Aluantu is a magical property where people from all over the world come together to visit and live here with different expectations and intentions. Spiritual development is one of the many reasons for coming. Whilst learning more about spiritual self-development when living in the community or just taking part of the retreats, the possibilities are endless. If the personal devotion is present, growth will happen. One of the many workshops we have at Aluantu retreat is Ayahuasca ceremonies, for which we have the great pleasure of receiving a Shaman from Peru. His purpose here is to facilitate Ayahuasca ceremonies. Not only volunteers, but also visitors are able to experience this magical medicine.

Wilder Sanchez Munoz, a direct descendent of the Shipibo family lineage living in the Peruvian jungle, found his way to Aluantu two years ago. Since then he has been returning multiple times, accompanied by the brew called ayahuasca.

A personal view on Ayahuascas’ medicinal healing

These last few days the ongoing Ayahuasca ceremonies have had a big impact on many people. From volunteers, helpers and facilitators to guests, every one of them with different reasons of taking part.

One of the volunteers that has participated the ceremonies, is Andrew. The first ayahuasca ceremony he did, was in November 2018. He got into Ayahuasca whilst reading about it in books and online experiences, also during traveling he gained more knowledge about it. 

It took him three years to eventually do an ayahuasca ceremony at Aluantu. Not really knowing where it’s possible to do ayahuasca in Europe, made him wait to do it until finding the right place.

Once he came here to Aluantu as a volunteer it made perfect sense. This is a place where he could work as a volunteer, but also work on his inner growth. Surrounded by people he can rely on, makes it feel safe and trusting.

When Andrew did his first Ayahuasca, he ended up doing four ceremonies. For him, a shift had happened during the first ceremonies. Letting go of shame, having more confidence, being open and more expressive with his body were some of the things he felt afterwards.

In the beginning of January 2019, Andrew had been invited to participate in the spiral of light retreat. Besides that, the upcoming ayahuasca ceremony was also happening.

Even though he has done it before, he felt a calling from the medicine. A feeling that it still had places for him to discover and explore. For him, doing another ayahuasca ceremony, continued his healing process and gave him a better understanding of what he learned in the previous ceremonies. Because of the intentions he had set, it was possible to clear up what he wants to overcome.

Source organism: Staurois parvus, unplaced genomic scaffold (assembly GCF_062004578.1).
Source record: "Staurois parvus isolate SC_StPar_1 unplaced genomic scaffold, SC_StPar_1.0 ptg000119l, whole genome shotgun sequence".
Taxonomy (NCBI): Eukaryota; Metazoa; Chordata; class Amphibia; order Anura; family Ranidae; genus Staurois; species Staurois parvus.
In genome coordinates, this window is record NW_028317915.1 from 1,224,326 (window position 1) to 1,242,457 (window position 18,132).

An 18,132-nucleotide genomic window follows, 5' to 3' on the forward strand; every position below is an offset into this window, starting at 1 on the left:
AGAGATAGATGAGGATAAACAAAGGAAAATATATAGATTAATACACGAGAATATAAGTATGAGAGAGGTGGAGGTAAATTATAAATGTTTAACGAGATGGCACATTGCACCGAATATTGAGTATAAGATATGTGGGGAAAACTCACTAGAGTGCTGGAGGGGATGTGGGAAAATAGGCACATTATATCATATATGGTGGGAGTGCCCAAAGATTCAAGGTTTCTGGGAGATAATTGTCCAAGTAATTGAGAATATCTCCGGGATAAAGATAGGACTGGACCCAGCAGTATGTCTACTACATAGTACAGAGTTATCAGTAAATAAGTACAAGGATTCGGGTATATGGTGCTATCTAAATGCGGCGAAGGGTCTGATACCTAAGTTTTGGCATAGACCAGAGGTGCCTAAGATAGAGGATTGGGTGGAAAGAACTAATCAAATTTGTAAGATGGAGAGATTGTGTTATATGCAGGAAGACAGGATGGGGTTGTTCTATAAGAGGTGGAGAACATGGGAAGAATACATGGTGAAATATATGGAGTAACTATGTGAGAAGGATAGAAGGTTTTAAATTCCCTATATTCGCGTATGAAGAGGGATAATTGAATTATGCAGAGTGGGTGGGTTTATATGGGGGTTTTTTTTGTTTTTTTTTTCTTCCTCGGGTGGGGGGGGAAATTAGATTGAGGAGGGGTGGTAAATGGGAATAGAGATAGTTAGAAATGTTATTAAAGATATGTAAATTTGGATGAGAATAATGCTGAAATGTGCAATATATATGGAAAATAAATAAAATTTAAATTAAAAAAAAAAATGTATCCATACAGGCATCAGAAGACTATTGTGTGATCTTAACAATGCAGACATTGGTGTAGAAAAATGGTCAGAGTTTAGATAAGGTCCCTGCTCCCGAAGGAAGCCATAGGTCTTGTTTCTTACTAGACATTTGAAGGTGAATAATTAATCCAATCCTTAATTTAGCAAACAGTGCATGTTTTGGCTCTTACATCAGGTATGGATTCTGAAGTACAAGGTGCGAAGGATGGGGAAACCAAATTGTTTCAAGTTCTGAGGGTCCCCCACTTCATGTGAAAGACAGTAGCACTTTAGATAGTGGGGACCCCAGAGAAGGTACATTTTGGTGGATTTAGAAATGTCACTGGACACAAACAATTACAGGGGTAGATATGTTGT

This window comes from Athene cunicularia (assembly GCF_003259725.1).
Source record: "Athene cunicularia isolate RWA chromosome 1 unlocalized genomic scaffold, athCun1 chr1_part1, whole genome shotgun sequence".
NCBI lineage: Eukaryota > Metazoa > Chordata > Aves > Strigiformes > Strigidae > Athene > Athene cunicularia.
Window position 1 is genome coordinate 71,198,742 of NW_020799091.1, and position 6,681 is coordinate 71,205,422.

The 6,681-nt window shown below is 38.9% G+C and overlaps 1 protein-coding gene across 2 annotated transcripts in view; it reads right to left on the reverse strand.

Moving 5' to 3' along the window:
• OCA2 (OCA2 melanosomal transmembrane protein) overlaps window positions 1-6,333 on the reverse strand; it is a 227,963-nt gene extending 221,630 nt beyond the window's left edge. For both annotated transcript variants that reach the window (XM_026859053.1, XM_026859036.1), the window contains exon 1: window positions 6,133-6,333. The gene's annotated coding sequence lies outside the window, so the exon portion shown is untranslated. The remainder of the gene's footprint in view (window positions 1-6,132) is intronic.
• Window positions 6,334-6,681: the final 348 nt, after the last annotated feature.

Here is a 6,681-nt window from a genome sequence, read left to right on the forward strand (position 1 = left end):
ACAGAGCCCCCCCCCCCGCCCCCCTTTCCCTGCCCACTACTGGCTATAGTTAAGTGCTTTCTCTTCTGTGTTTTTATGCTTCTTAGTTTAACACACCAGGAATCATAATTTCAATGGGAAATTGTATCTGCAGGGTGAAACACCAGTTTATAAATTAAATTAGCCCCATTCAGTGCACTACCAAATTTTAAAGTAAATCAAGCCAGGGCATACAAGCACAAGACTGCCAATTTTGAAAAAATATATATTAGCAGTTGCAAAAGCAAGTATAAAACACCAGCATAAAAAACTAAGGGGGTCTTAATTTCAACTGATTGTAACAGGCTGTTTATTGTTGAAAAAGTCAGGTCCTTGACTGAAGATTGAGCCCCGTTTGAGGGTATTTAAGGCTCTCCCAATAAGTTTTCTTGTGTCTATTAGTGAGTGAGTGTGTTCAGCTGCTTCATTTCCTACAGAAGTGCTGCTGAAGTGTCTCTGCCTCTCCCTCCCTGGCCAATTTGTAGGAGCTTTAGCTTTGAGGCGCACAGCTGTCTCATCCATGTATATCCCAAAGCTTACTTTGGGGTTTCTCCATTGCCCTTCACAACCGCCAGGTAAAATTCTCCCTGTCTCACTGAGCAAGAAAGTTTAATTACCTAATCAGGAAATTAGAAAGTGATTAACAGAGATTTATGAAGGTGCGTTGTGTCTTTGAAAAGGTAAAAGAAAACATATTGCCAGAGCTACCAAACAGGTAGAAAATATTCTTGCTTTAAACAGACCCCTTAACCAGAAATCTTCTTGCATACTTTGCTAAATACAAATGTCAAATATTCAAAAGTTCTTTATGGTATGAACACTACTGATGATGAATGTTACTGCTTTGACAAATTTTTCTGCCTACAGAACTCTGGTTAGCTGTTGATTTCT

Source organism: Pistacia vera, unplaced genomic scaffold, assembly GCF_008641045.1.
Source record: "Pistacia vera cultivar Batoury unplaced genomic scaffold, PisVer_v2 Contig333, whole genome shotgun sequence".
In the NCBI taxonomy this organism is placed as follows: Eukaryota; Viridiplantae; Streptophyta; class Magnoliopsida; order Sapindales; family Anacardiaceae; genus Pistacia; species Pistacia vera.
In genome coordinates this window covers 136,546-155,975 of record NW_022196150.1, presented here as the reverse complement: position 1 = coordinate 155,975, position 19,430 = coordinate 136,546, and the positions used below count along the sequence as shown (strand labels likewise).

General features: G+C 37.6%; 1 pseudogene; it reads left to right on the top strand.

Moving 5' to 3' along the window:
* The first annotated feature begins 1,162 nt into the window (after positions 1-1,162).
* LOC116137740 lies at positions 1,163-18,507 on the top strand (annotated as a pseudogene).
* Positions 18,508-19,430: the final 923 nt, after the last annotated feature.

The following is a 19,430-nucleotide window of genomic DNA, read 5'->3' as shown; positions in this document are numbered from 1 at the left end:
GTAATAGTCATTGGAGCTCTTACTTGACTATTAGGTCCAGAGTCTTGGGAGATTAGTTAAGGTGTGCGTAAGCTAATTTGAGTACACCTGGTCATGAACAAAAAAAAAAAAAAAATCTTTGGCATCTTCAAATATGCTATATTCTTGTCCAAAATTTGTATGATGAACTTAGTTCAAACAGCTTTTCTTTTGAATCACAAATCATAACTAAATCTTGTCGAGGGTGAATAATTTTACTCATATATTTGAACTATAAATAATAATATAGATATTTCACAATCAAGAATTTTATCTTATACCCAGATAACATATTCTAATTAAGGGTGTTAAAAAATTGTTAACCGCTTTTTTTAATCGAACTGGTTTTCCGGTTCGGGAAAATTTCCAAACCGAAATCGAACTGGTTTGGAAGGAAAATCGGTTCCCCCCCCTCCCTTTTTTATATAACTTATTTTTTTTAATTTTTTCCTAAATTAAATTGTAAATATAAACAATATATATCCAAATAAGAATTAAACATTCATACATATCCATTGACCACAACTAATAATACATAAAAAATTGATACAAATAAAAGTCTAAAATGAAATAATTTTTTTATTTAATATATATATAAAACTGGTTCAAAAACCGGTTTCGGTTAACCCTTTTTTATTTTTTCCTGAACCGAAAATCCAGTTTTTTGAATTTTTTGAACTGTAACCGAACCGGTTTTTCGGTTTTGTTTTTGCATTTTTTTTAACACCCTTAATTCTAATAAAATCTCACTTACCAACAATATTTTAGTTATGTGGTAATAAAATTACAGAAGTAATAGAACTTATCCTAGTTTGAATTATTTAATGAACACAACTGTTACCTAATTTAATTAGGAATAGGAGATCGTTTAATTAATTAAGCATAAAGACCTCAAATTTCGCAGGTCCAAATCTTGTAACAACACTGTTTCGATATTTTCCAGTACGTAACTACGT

As for the icaras, it had a remarkable impact on his experience during the ceremonies. Really focussing and tuning in on what the shaman was singing, gave him vibrations throughout his body and being in trance. In his recent ceremony, Andrew also had an invitation of the shaman. This moment when the shaman sung directly to him his visions started appearing without the need for him to control it, he could let go.

Besides Andrew, there have been many other people who have participated in the current Ayahuasca ceremonies. Everybody has a different experience, but at one point it all comes down to the same thing. Getting in touch with yourself, the true you, which is in fact all that matters.

Ayahuasca medicine as a longterm healer on your spiritual journey

People seeking to learn more about themselves and improving their sense of self, can surely consider doing an ayahuasca ceremony

As Jennifer Sodini wrote ‘’If you make a choice to walk into the darkness, eventually you may come to know that love is the invisible glue that binds, and light is the container everything is held in. Darkness is a temporary illusion, but the light is ever present.’’

Though Ayahuasca is not as straightforward as the typical western medicines, it is really worth finding out more about the healing effects.

I guess you can say it all comes down to love. Such a powerful thing, yet sometimes so difficult to feel. Therefor the wonderful power of Ayahuasca makes you go through all that has been covered up over time, only to rediscover the love inside, which has always been there.


  • Chamanismo Andino-Amazonico, Coca Ayahuasca, San Pedro Yanaanka Tasorinki, Cusco Peru 2009
  • Listening to Ayahuasca : new hope for depression, addiction, PTSD, and and anxiety Rachel Harris, Novato California 2017
  • Jennifer Sodini, ‘’Ayahuasca quotes’’, accessed January 18, 2019,
  • Ellen Greenlaw, How Your Depression Medicine Can Affect Your Life, accessed January 18, 2019

What is ayahuasca?

October 23rd, 2018|

Maria, a volunteer, is considering taking ayahuasca at the retreat in a few weeks. The focus of her research has brought her to explore the question ‘What is ayahuasca?’.


Can ayahuasca cure depression?

October 15th, 2018|

Maria, a volunteer, is considering taking ayahuasca at the retreat in a few weeks. Below she discusses the research she’s been doing on the relationship between ayahuasca and depression.


The power of intention setting

September 24th, 2018|

The week has been a powerful one. At its beginning we were invited by Greg to focus on a specific intention –  a quality we wished to be present with and embody for the day.


Connecting with Mate

September 10th, 2018|

This week Web Spinner reflects on time shared connecting over Mate with a much loved volunteer named Alec.